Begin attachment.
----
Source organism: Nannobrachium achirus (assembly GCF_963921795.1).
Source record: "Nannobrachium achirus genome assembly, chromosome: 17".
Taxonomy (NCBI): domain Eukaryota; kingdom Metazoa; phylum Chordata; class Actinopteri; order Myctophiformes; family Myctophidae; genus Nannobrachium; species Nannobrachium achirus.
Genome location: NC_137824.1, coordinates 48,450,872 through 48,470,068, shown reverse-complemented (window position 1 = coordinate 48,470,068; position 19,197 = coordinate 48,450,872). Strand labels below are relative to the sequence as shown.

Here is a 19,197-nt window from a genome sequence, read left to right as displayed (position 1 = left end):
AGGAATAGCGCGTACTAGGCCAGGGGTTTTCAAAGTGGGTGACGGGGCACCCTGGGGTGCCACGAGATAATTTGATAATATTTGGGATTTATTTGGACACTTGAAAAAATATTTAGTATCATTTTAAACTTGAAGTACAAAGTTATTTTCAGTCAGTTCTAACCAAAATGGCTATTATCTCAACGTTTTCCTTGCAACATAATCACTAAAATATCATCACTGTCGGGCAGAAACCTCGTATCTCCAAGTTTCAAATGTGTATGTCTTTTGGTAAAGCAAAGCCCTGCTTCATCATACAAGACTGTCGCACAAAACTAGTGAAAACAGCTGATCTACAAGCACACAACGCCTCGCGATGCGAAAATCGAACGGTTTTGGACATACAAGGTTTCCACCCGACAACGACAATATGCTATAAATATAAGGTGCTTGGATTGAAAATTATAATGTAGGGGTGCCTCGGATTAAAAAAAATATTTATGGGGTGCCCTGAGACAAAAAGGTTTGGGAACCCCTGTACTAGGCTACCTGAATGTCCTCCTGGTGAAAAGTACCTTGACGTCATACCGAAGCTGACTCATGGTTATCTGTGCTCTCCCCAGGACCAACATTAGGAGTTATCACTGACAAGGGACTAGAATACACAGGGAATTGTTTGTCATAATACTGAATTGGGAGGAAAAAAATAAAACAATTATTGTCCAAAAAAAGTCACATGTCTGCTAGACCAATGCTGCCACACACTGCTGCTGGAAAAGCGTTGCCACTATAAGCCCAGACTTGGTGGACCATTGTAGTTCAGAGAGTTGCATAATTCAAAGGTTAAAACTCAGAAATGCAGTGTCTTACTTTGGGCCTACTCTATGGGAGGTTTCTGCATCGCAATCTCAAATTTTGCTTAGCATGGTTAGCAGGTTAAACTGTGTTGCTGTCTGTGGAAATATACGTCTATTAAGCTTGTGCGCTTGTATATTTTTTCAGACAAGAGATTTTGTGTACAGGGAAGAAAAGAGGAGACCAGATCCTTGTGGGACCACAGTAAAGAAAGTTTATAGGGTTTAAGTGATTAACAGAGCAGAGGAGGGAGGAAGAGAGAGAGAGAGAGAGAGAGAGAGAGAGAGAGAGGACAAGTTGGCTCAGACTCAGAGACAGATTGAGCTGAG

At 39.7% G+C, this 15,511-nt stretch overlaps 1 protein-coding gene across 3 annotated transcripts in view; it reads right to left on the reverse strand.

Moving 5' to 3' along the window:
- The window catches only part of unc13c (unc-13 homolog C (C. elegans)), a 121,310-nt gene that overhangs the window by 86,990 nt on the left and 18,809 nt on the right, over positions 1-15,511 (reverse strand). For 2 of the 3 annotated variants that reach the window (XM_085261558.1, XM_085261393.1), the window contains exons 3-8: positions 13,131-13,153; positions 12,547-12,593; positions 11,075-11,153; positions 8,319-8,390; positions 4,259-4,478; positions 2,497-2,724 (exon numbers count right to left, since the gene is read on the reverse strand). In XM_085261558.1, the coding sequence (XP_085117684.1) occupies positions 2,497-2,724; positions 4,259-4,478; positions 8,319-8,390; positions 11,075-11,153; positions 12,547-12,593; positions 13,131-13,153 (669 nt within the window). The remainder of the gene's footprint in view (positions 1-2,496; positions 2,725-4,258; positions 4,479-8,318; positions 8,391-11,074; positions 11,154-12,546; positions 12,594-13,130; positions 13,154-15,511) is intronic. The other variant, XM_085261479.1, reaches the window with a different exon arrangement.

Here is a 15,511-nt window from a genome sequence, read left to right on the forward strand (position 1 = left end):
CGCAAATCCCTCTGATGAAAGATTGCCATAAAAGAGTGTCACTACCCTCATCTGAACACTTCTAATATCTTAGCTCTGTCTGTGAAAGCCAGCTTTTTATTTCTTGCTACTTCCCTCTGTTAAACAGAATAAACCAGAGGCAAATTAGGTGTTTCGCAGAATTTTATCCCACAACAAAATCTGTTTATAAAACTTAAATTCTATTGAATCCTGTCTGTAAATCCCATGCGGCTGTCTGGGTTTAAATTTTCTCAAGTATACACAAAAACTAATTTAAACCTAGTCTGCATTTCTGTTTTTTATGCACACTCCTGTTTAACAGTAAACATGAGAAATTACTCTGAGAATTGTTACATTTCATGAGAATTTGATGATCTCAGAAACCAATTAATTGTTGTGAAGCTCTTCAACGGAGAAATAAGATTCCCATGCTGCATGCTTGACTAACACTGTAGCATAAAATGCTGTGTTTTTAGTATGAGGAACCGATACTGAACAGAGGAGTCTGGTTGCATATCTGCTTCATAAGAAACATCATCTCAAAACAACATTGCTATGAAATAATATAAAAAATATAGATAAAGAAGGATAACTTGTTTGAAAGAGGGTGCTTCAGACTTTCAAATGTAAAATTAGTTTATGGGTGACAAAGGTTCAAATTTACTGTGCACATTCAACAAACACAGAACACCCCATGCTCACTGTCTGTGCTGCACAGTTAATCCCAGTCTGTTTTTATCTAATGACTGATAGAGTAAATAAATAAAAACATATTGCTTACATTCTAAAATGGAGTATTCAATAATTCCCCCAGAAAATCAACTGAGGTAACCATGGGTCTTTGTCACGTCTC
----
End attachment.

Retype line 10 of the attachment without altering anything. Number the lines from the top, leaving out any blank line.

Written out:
Here is a 15,511-nt window from a genome sequence, read left to right on the forward strand (position 1 = left end):